Ideas came up generations ago, that were considered outdated, or just not useful often get a new life due to new features.
    For example compare Windows 8 UI with Plan 9 UI. They are moving away from Windows and to Frames. Also there is a case with newer smaller technology that comes across will need a small light OS (for the time) keeping the Old Concept OS's updated and working, keeps ideas fresh and sometimes they will use them and give them a new life.

  • by Kjella ( 173770 ) on Tuesday August 07, 2012 @10:34AM (#40905211) Homepage

    If he was saying they were going to take down Linux or something, then I'd say they were bat shit crazy but really all they're saying is that they want to try doing their own thing. I think every developer has that "If I could just rewrite this from scratch without having to deal with all the old cruft, it would be soooooooo much better" itch. Maybe the goal isn't competing, it could be sheer accomplishment as in I wrote this and it works great. It could be recognition, that others see the quality of your craft. It could be inspiration, that by showing it as a proof of concept in a small and nimble OS it might be picked up by others. Of course you could end up reinventing the wheel or worse, but then that's a learning experience - but it's still easier to try and fail in a simpler environment. You get to think more on concepts, less on dealing with old code.

    I think that's really one of the strengths of open source, you don't have to get anyone's permission, you don't have to convince any naysayers, you don't have to build a business case. You just have to say "yes I could" and code yourself a better mouse trap. Of course you could do that with Linux too but the whole mainlining process is working against you because it goes into millions of production servers that have to be rock stable. It's probably better for you to be part of a project that's open to such radical changes, to be a big fish in a small pond rather than a small fish in a big pond. Perhaps you don't even have any interest in being in the big pond at all.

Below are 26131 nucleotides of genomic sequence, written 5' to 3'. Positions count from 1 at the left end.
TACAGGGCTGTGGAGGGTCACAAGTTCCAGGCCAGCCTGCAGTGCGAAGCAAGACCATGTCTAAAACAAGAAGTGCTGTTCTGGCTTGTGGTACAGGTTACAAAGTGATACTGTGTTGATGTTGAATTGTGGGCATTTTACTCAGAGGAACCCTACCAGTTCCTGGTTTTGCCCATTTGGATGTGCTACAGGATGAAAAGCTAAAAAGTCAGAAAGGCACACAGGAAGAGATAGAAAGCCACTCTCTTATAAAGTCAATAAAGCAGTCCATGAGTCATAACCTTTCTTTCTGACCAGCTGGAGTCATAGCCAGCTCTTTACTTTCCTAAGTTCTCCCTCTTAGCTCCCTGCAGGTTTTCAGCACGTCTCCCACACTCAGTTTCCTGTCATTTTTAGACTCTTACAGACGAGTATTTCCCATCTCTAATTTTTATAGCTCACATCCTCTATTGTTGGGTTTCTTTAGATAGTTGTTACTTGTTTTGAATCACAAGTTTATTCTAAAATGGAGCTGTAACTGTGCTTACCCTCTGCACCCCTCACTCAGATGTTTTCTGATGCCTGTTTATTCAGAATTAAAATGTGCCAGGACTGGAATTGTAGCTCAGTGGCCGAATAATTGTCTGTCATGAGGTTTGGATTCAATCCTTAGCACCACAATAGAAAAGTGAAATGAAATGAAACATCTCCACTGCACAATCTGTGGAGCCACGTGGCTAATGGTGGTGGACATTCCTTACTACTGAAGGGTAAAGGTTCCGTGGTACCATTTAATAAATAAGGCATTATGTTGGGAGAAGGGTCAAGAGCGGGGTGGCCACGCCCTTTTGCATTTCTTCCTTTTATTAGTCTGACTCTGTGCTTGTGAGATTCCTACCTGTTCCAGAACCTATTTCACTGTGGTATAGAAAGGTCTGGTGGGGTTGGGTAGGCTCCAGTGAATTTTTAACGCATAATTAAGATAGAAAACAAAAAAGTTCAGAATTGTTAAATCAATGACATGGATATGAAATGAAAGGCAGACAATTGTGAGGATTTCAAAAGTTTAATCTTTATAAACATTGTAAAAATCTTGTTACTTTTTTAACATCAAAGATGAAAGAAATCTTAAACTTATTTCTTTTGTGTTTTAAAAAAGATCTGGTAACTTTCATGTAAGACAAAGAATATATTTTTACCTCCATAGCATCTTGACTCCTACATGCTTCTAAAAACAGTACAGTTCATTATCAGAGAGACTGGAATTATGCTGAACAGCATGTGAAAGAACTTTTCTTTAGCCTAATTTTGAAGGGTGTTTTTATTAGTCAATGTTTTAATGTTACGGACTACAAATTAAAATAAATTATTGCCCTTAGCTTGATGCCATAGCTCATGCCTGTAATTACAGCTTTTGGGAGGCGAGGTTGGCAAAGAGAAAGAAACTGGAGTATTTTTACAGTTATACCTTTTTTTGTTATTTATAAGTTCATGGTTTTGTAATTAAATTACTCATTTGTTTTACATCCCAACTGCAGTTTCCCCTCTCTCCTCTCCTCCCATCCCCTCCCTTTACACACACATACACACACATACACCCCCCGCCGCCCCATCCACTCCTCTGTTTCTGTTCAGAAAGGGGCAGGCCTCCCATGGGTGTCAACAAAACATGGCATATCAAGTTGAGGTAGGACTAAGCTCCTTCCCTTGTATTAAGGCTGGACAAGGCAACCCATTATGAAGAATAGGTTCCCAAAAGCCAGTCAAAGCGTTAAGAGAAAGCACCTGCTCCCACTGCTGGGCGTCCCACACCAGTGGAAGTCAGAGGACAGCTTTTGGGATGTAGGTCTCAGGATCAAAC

• Re:Raspberry Pi? (Score:3, Interesting)

    by Anonymous Coward on Tuesday August 07, 2012 @10:57AM (#40905497)

    The fixed hardware and low power of the Pi is just begging for a lightweight, low footprint OS

    You mean like Linux or BSD?

    Linux or BSD only seem lightweight to people who only are familiar with monolithic kernels. Linux and BSD might seem slick compared to Windows but compared to things like BeOS and AmigaOS they are huge and resource draining.

  • Re:Raspberry Pi? (Score:5, Interesting)

    by Hatta ( 162192 ) on Tuesday August 07, 2012 @11:03AM (#40905559) Journal

    I remember reading some of the Haiku mailling list once. Posix compatibilty was brought up, and the prevailing opinion was that they didn't want to become yet another posix app launcher. Too much posix compatibility would cannibalize whatever interest there may be in native Haiku apps.

    I see their point. There's little reason to switch from Linux when you're just looking at using the same apps you always would. And if you're interested in writing a new app, you'll be more likely to make an impact with an app on a platform with little software than one that has the whole open source ecosystem available to it. I just hope they have enough interest in their platform to draw app developers and not just OS devs.

"Don't worry about people stealing your ideas. If your ideas are any good, you'll have to ram them down people's throats." -- Howard Aiken